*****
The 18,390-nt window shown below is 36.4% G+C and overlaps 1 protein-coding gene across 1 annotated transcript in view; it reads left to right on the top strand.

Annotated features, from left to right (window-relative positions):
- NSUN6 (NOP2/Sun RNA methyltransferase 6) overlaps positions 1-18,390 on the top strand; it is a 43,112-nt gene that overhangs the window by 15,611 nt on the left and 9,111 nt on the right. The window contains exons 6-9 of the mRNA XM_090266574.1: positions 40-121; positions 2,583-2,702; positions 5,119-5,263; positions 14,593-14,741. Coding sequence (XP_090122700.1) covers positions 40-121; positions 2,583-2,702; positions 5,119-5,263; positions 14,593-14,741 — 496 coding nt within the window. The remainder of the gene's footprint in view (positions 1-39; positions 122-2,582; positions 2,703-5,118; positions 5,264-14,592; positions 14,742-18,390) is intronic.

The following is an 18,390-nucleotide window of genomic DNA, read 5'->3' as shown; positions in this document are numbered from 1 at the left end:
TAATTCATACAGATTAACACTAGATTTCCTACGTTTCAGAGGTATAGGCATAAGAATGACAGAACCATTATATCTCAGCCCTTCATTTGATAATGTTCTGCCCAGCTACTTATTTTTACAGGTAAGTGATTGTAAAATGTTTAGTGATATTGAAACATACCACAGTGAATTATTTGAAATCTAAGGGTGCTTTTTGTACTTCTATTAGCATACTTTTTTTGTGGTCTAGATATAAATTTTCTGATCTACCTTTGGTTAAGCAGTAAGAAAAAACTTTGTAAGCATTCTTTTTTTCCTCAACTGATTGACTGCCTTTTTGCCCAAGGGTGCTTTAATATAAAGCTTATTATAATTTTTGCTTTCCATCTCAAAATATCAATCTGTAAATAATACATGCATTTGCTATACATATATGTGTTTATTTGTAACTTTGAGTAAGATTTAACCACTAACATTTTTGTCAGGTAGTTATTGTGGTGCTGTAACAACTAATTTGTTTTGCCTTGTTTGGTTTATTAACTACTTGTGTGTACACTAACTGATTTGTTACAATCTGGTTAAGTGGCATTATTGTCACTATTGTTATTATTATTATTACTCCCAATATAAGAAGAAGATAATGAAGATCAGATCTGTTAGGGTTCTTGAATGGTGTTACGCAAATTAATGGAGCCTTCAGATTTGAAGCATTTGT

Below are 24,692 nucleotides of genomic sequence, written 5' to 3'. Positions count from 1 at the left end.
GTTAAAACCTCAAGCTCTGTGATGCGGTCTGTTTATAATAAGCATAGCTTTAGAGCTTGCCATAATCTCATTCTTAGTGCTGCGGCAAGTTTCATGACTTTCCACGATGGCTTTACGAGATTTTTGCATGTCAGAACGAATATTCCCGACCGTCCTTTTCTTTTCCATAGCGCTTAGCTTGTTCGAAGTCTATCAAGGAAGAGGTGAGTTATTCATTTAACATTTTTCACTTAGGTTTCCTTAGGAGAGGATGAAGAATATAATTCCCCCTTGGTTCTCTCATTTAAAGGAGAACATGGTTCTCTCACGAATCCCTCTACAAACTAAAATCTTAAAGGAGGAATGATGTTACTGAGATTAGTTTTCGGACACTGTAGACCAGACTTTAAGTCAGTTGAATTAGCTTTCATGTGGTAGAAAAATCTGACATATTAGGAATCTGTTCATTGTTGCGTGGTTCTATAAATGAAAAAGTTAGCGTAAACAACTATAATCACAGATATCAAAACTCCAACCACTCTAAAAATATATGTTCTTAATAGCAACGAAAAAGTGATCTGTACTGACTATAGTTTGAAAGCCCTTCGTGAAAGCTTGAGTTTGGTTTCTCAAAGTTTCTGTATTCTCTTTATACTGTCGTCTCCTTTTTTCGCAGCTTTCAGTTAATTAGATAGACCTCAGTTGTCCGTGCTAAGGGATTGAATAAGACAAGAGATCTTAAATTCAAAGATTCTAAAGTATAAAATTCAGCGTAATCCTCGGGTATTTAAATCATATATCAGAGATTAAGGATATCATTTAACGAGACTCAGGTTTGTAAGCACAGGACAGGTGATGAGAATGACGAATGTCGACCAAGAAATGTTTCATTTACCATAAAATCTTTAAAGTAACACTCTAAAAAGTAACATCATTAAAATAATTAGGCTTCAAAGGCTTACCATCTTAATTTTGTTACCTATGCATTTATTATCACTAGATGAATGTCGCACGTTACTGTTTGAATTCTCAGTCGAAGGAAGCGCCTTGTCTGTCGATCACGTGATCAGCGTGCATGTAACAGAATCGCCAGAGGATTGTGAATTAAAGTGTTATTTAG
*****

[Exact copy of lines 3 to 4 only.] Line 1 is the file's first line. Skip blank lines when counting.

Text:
- NSUN6 (NOP2/Sun RNA methyltransferase 6) overlaps positions 1-18,390 on the top strand; it is a 43,112-nt gene that overhangs the window by 15,611 nt on the left and 9,111 nt on the right. The window contains exons 6-9 of the mRNA XM_090266574.1: positions 40-121; positions 2,583-2,702; positions 5,119-5,263; positions 14,593-14,741. Coding sequence (XP_090122700.1) covers positions 40-121; positions 2,583-2,702; positions 5,119-5,263; positions 14,593-14,741 — 496 coding nt within the window. The remainder of the gene's footprint in view (positions 1-39; positions 122-2,582; positions 2,703-5,118; positions 5,264-14,592; positions 14,742-18,390) is intronic.

The following is an 18,390-nucleotide window of genomic DNA, read 5'->3' as shown; positions in this document are numbered from 1 at the left end: